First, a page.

Review of 'Bloody Foreigners', Robert Winder, Little Brown £20
This is a rich book about an extraordinarily rich subject - immigration. Robert Winder brings to life three basic points - that Britain is a land of immigrants, that every wave of immigration has been met with a combination of varying degrees of racism and generosity, and that immigrants have made colossal contributions to the country's culture and language and created institutions which are now part of its social fabric.
The first point is made early on: 'Ever since the first Jute, the first Saxon, the first Roman and the first Dane leaped off their boats and planted their feet on British mud, we have been a mongrel nation.'
The rest of the book details the history of wave after wave of immigrants from every part of the world - the Normans in the 10th century, Jews from France in the 12th, financiers from Italy in the 14th, skilled craftsmen from Italy and Germany in the 15th, Protestants fleeing religious persecution in the Netherlands in the 16th, the Huguenots fleeing persecution in France in the 17th, the Hanoverians (origins of today's royal family) and, at the opposite extreme, enslaved Africans, in the 18th.
As capitalism developed in the 18th century, it sucked in Arab and Chinese labourers. Nineteenth century London was populated by people from every part of the globe. Winder tells of the Irish fleeing the potato famine, east European Jews fleeing pogroms, middle class Indians seeking education and social progress, Jews fleeing the Nazis in the 1930s and, of course, the postwar arrival of Caribbeans, Kenyan and Ugandan Asians, Pakistanis, Turks, Cypriots, Kurds... right through to today's asylum seekers - again people from almost every part of the globe.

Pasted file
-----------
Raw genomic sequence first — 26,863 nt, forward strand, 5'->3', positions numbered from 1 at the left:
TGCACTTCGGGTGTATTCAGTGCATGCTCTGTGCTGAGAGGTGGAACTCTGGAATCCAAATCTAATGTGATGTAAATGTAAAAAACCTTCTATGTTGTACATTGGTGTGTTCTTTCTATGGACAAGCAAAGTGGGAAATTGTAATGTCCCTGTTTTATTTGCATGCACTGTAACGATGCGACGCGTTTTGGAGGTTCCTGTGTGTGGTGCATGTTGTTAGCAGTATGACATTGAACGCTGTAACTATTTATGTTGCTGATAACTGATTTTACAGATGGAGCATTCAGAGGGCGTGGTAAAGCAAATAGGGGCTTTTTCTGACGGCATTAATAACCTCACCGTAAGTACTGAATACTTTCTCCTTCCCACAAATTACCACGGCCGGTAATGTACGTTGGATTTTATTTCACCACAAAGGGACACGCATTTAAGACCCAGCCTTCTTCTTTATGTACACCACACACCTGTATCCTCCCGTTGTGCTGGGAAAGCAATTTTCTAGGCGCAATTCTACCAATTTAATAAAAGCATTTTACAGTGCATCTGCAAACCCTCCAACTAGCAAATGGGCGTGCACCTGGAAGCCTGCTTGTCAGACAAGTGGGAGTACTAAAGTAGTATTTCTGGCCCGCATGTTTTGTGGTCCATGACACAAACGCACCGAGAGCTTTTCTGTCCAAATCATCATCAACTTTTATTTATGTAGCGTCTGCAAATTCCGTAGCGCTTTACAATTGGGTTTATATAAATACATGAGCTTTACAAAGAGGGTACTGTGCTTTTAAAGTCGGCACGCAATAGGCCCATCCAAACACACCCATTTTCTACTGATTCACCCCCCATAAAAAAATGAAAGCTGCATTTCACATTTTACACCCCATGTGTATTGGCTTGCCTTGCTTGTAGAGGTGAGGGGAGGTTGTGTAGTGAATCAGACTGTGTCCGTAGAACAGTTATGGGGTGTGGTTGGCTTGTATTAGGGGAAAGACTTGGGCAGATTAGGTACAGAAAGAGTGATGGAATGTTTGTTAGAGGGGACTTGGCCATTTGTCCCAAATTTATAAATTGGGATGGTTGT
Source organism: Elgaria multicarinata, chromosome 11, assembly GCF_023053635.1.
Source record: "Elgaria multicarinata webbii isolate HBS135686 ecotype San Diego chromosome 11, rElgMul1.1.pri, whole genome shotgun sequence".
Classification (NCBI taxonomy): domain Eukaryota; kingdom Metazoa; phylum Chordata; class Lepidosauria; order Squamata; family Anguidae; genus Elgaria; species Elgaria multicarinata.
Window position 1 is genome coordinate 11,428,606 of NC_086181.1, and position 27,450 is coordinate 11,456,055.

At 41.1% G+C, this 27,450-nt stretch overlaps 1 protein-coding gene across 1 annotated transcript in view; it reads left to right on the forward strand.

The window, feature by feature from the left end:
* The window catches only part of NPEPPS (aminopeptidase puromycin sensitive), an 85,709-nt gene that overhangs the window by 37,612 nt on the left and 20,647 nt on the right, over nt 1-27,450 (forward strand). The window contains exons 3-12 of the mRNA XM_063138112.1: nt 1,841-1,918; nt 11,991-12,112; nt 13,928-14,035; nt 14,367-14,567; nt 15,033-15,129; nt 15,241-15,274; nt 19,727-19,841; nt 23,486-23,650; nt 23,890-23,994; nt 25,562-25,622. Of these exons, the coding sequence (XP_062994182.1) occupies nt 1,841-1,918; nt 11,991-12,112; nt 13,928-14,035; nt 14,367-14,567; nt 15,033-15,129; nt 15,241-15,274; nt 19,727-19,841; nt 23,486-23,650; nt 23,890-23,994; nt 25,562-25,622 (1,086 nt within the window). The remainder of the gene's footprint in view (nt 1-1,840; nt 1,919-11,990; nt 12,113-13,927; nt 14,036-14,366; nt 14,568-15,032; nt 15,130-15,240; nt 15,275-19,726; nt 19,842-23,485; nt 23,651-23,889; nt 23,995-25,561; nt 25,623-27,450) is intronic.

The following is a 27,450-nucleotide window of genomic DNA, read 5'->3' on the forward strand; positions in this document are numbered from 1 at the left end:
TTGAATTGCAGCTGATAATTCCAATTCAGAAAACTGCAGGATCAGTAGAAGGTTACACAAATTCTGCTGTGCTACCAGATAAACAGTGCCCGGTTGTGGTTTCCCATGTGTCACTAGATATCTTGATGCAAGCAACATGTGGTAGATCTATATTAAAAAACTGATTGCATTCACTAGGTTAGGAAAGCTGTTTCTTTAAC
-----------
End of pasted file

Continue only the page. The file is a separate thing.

In the process, Winder provides a wonderful array of stories, anecdotes and descriptions of what sort of world immigrants found when they arrived here, how they were greeted, how quickly some of them made fortunes, how some were hounded and others embraced, how rulers and politicians scapegoated some and became dependent on others and how employers greeted them as fresh labour there to be super-exploited.
He tells of horrific bouts of violence, riots and murders, of racism that was mean and brutal, and often confused state policy. But he is quick to balance these episodes with tales of great generosity and warmth shown to new arrivals. Racism in all its varied forms has always been met with anti-racism.
He makes the point that immigrants, normally cast as victims in need of help, are more often than not among the most entrepreneurial of people.
His final chapters on asylum seekers provide valuable figures and facts. He also contributes to the debate on culture and ethnic diversity. This is an important book for anyone interested in the origins of this great multiracial, multilayered thing called British society.